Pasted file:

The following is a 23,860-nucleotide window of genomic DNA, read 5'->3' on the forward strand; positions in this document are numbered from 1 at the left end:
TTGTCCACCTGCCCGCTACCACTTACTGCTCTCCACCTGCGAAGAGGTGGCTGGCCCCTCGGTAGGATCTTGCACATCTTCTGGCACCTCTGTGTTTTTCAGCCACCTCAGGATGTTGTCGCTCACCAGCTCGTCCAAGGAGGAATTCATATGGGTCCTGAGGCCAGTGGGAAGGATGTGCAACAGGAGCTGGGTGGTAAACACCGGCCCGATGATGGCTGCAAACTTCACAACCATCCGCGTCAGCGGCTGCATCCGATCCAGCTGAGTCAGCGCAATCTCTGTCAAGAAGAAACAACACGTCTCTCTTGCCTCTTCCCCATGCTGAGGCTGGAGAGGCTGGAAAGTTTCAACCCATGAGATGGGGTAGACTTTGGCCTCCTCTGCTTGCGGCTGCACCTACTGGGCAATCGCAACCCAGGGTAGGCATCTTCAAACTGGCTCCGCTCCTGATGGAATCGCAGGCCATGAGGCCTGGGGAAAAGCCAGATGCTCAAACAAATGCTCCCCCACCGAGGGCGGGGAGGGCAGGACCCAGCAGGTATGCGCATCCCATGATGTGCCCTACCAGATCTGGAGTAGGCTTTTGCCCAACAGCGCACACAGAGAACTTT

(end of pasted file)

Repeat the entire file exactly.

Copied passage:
The following is a 23,860-nucleotide window of genomic DNA, read 5'->3' on the forward strand; positions in this document are numbered from 1 at the left end:
TTGTCCACCTGCCCGCTACCACTTACTGCTCTCCACCTGCGAAGAGGTGGCTGGCCCCTCGGTAGGATCTTGCACATCTTCTGGCACCTCTGTGTTTTTCAGCCACCTCAGGATGTTGTCGCTCACCAGCTCGTCCAAGGAGGAATTCATATGGGTCCTGAGGCCAGTGGGAAGGATGTGCAACAGGAGCTGGGTGGTAAACACCGGCCCGATGATGGCTGCAAACTTCACAACCATCCGCGTCAGCGGCTGCATCCGATCCAGCTGAGTCAGCGCAATCTCTGTCAAGAAGAAACAACACGTCTCTCTTGCCTCTTCCCCATGCTGAGGCTGGAGAGGCTGGAAAGTTTCAACCCATGAGATGGGGTAGACTTTGGCCTCCTCTGCTTGCGGCTGCACCTACTGGGCAATCGCAACCCAGGGTAGGCATCTTCAAACTGGCTCCGCTCCTGATGGAATCGCAGGCCATGAGGCCTGGGGAAAAGCCAGATGCTCAAACAAATGCTCCCCCACCGAGGGCGGGGAGGGCAGGACCCAGCAGGTATGCGCATCCCATGATGTGCCCTACCAGATCTGGAGTAGGCTTTTGCCCAACAGCGCACACAGAGAACTTT